Business Times - 09 Jun 2010
Romance ends between Obama and Americans
By LEON HADAR
IF you want to get a sense of the depressing mood that has been overwhelming President Barack Obama and his aides these days, all you need to do is listen to the old hit sang by the musical duo of Bill Medley and Bobby Hatfield a while ago. When it comes to the fading love affair between the young and attractive White House occupant and the American people, the melancholic lyrics of The Righteous Brothers seem to say it all: 'You've lost that lovin' feeling.'
It does get sad for an American president when it gets funny; when he or she becomes the butt of the jokes of television late-night comedy shows, as Mr Obama has been in recent weeks. Comics has been mocking what is seen more and more as his somewhat lethargic response to the oil spill in the Gulf of Mexico and his ineffective handling of the never-ending crisis as well as of other domestic and foreign policy problems.
'At the White House, speaking last week, a rodent ran in front of Obama as he stood at the podium,' NBC's television show host and comedian Jay Leno told his large audience a few days ago, ending with the punch line: 'In fact, the rat was picked up on the microphone going: How do I get off this sinking ship?'
Ironically, a few days after Mr Obama's election victory last year, it was stand-up comedian Bill Maher who was expressing serious concerns that he and his colleagues in the entertainment business would probably find it difficult to make fun of such a serious and intelligent figure as Mr Obama. But Maher has no need to be too worried now.
In fact, when it comes to the Democratic President, Maher, who was considered to be one of Mr Obama's most enthusiastic boosters, is now sounding harsher than even some of Mr Obama's most severe critics in the Tea Party movement. Indeed, even among some of Mr Obama's allies in Washington, there is no more talk about the 'transformative' Obama presidency. The liberal Democratic presidential candidate who promised to use the power of the federal government to transform American politics and economics - contrasting his activist approach with the anti-government laissez faire principles of conservative Republicans - is now finding himself in a situation where the 24/7 media and online coverage tend to magnify the contrast between the expectation candidate Obama had created and the gloomy reality of the gulf disaster.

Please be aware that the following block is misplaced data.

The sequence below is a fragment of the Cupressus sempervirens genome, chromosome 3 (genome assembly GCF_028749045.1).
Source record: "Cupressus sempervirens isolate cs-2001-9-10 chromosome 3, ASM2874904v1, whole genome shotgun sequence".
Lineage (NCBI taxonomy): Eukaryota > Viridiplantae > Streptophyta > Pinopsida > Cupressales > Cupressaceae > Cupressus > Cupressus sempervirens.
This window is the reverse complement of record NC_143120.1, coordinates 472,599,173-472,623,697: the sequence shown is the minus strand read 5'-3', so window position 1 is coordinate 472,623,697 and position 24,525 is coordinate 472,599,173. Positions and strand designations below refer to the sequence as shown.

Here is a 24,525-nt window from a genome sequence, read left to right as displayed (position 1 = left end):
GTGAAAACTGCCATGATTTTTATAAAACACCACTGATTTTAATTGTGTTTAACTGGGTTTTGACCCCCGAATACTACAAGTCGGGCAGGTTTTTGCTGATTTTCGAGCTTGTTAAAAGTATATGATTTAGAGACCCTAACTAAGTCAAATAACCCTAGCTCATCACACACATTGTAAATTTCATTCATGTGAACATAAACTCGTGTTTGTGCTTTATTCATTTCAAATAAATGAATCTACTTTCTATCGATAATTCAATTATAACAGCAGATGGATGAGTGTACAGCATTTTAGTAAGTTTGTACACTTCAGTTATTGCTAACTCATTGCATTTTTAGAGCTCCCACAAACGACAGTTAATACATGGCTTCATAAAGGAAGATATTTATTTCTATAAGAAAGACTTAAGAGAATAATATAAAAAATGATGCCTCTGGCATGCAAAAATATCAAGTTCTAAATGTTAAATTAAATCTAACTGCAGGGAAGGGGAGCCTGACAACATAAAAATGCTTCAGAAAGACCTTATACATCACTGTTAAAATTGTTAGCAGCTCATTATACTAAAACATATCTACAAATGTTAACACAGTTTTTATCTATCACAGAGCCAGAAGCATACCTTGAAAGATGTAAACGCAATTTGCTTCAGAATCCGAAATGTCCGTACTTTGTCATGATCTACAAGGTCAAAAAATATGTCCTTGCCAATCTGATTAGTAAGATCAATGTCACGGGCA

In fact, the Obama administration has neither the resources nor the power to end the oil spill. And the more Mr Obama tries to inject the government into the salvage operations in the gulf - for example, noting over the weekend that 17,500 National Guard troops and 1,900 vessels were assisting in the clean-up - the more he seems to be losing public support.
Indeed, each time he visits the gulf or makes a bombastic statement about his role in managing the crisis - television producers split the screen: Here is Mr Obama insisting that he was 'doing something' - and there is that poor oiled pelican standing off the coast of Louisiana who seems to be telling the president: 'You're doing nothing! Just look at me!'
Americans continue to blame British Petroleum for the spill, but according to a new Washington Post-ABC News opinion poll, more Americans are giving negative ratings to the Obama administration's reaction to the BP spill than poll respondents gave to the Bush administration's initial handling of the aftermath of Hurricane Katrina.
But the anti-Obama mood in Washington and around the country goes beyond the unkindly assessment of his management of the oil spill and reflect the growing recognition at the White House and Capitol Hill that the sluggish economic recovery has done very little to cheer up the American electorate that continues to blame Washington and Wall Street for lost jobs, reduced incomes, weak home prices, and a sense that America is losing its global economic primacy to China and other emerging economies. While last Friday's job numbers suggested that the unemployment rate fell to 9.7 per cent from 9.9 per cent in May, they also made it clear that most of the added jobs were the result of the hiring for the 2010 census and that only 41,000 jobs were created by the private sector, less than the 218,000 jobs a month earlier.
This discouraging economic news coupled with rising concerns about the federal deficit and the perception of muddled American response to a series of foreign policy crises in the Korean Peninsula and the Middle East - against the backdrop of the brown pelicans in the gulf - suggest that it is unlikely that Mr Obama will 'bring back that lovin' feeling' before the November mid-term election. 'Cause it's gone . . . gone . . .'
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